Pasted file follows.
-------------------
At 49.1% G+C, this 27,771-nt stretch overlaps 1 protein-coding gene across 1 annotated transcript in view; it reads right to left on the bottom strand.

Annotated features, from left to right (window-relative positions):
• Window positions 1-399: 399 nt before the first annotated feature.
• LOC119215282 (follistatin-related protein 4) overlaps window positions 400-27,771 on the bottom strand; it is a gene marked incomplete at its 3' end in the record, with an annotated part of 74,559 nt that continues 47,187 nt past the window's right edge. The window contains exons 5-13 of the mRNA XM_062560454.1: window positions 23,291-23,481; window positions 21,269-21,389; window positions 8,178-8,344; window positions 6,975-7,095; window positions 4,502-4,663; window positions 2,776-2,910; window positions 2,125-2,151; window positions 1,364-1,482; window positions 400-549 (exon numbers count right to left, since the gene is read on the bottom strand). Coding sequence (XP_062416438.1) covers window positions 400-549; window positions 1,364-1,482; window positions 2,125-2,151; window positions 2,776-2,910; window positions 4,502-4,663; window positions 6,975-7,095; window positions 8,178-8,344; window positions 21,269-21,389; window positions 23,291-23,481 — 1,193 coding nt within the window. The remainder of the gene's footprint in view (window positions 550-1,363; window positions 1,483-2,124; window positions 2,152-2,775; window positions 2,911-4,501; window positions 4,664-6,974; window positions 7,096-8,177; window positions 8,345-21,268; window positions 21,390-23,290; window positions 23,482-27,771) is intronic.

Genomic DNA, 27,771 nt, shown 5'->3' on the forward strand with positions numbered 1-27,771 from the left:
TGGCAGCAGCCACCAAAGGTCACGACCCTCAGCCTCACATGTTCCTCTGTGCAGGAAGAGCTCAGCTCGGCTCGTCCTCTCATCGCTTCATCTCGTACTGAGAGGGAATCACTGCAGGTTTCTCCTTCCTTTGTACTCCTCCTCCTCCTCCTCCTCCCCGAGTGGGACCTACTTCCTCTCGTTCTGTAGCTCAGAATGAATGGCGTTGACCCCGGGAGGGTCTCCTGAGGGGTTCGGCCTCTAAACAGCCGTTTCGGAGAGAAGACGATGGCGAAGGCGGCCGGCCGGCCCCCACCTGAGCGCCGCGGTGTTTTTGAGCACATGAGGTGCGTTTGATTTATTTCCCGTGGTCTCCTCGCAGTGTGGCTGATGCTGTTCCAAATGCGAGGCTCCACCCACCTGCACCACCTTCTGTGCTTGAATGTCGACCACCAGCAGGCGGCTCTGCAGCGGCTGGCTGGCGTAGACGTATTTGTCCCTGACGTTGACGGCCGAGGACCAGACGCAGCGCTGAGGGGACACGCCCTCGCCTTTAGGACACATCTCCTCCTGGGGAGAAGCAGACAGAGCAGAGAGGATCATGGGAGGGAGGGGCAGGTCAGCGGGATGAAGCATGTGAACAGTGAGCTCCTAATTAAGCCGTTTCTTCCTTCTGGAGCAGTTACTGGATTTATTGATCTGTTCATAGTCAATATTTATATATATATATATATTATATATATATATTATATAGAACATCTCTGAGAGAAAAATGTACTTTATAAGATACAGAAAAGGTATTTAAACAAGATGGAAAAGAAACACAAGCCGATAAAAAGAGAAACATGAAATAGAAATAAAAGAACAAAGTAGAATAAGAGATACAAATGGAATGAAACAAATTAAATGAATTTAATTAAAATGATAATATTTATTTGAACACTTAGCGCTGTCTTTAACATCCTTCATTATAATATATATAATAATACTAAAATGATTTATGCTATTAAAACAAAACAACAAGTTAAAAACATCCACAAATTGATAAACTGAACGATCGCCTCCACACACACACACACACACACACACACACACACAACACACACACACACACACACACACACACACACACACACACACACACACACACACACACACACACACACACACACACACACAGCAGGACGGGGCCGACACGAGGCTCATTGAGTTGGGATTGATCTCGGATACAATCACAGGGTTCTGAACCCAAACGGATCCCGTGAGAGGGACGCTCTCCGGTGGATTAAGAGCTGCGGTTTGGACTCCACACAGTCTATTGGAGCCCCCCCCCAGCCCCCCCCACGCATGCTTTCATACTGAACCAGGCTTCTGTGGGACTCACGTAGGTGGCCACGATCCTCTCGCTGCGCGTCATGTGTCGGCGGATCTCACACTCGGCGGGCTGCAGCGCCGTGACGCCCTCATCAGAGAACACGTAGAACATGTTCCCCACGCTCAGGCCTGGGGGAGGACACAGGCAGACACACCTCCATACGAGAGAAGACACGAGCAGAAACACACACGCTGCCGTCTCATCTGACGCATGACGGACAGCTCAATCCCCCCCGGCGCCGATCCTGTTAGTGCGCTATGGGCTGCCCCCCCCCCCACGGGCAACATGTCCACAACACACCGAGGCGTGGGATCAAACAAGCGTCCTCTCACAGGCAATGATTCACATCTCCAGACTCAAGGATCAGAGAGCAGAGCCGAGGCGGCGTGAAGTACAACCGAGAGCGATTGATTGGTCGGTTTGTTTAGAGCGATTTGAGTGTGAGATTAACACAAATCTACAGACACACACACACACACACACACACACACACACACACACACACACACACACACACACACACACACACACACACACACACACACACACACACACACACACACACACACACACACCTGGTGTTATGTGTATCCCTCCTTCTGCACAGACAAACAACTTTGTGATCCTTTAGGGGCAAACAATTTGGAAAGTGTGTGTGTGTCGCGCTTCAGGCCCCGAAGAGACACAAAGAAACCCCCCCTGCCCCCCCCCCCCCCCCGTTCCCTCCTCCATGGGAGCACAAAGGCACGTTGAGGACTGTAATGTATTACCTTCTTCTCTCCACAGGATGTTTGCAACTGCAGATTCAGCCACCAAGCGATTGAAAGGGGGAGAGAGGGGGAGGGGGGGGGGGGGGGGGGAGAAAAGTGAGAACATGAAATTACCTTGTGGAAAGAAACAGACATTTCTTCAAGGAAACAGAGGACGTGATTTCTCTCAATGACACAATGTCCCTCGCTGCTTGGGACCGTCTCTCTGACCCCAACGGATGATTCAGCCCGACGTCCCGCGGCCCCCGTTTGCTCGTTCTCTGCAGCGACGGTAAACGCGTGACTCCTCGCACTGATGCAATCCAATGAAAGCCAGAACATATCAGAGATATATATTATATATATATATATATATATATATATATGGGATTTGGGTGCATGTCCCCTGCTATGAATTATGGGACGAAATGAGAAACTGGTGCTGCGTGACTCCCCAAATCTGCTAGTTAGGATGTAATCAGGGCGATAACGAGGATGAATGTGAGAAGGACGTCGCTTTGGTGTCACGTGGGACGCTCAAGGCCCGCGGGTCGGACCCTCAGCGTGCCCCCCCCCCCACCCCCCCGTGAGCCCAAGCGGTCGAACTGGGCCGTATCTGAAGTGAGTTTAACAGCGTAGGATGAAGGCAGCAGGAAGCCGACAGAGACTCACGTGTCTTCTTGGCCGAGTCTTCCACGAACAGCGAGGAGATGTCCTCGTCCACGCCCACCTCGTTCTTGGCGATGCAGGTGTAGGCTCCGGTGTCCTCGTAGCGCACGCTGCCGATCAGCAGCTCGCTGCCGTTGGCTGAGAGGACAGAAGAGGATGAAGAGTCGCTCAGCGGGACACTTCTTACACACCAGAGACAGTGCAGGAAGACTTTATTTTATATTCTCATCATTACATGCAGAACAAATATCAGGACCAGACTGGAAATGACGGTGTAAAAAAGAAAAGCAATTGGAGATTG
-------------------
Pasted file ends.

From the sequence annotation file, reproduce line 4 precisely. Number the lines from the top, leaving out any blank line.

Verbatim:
• LOC119215282 (follistatin-related protein 4) overlaps window positions 400-27,771 on the bottom strand; it is a gene marked incomplete at its 3' end in the record, with an annotated part of 74,559 nt that continues 47,187 nt past the window's right edge. The window contains exons 5-13 of the mRNA XM_062560454.1: window positions 23,291-23,481; window positions 21,269-21,389; window positions 8,178-8,344; window positions 6,975-7,095; window positions 4,502-4,663; window positions 2,776-2,910; window positions 2,125-2,151; window positions 1,364-1,482; window positions 400-549 (exon numbers count right to left, since the gene is read on the bottom strand). Coding sequence (XP_062416438.1) covers window positions 400-549; window positions 1,364-1,482; window positions 2,125-2,151; window positions 2,776-2,910; window positions 4,502-4,663; window positions 6,975-7,095; window positions 8,178-8,344; window positions 21,269-21,389; window positions 23,291-23,481 — 1,193 coding nt within the window. The remainder of the gene's footprint in view (window positions 550-1,363; window positions 1,483-2,124; window positions 2,152-2,775; window positions 2,911-4,501; window positions 4,664-6,974; window positions 7,096-8,177; window positions 8,345-21,268; window positions 21,390-23,290; window positions 23,482-27,771) is intronic.